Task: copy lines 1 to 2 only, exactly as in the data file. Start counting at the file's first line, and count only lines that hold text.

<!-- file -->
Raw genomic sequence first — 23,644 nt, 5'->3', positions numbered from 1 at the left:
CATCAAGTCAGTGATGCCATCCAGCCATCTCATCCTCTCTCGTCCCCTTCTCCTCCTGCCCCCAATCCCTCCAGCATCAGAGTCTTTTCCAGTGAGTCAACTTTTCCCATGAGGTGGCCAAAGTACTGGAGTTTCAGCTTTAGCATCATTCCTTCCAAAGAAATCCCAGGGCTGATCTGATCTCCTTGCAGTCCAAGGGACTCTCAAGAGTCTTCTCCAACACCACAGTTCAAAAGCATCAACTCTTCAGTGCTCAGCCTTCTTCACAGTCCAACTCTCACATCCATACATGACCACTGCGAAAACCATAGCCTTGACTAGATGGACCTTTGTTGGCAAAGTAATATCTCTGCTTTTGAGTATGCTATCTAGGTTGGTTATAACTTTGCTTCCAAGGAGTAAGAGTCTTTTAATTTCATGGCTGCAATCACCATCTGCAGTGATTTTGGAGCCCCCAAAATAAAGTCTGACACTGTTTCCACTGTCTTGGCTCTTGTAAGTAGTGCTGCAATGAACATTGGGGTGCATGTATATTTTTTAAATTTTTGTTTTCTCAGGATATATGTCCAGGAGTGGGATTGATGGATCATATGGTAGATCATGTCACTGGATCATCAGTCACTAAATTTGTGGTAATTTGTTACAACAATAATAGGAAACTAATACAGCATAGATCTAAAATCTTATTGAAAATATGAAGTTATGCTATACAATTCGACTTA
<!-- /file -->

Raw genomic sequence first — 23,644 nt, 5'->3', positions numbered from 1 at the left:
CATCAAGTCAGTGATGCCATCCAGCCATCTCATCCTCTCTCGTCCCCTTCTCCTCCTGCCCCCAATCCCTCCAGCATCAGAGTCTTTTCCAGTGAGTCAACTTTTCCCATGAGGTGGCCAAAGTACTGGAGTTTCAGCTTTAGCATCATTCCTTCCAAAGAAATCCCAGGGCTGATCTGATCTCCTTGCAGTCCAAGGGACTCTCAAGAGTCTTCTCCAACACCACAGTTCAAAAGCATCAACTCTTCAGTGCTCAGCCTTCTTCACAGTCCAACTCTCACATCCATACATGACCACTGCGAAAACCATAGCCTTGACTAGATGGACCTTTGTTGGCAAAGTAATATCTCTGCTTTTGAGTATGCTATCTAGGTTGGTTATAACTTTGCTTCCAAGGAGTAAGAGTCTTTTAATTTCATGGCTGCAATCACCATCTGCAGTGATTTTGGAGCCCCCAAAATAAAGTCTGACACTGTTTCCACTGTCTTGGCTCTTGTAAGTAGTGCTGCAATGAACATTGGGGTGCATGTATATTTTTTAAATTTTTGTTTTCTCAGGATATATGTCCAGGAGTGGGATTGATGGATCATATGGTAGATCATGTCACTGGATCATCAGTCACTAAATTTGTGGTAATTTGTTACAACAATAATAGGAAACTAATACAGCATAGATCTAAAATCTTATTGAAAATATGAAGTTATGCTATACAATTCGACTTA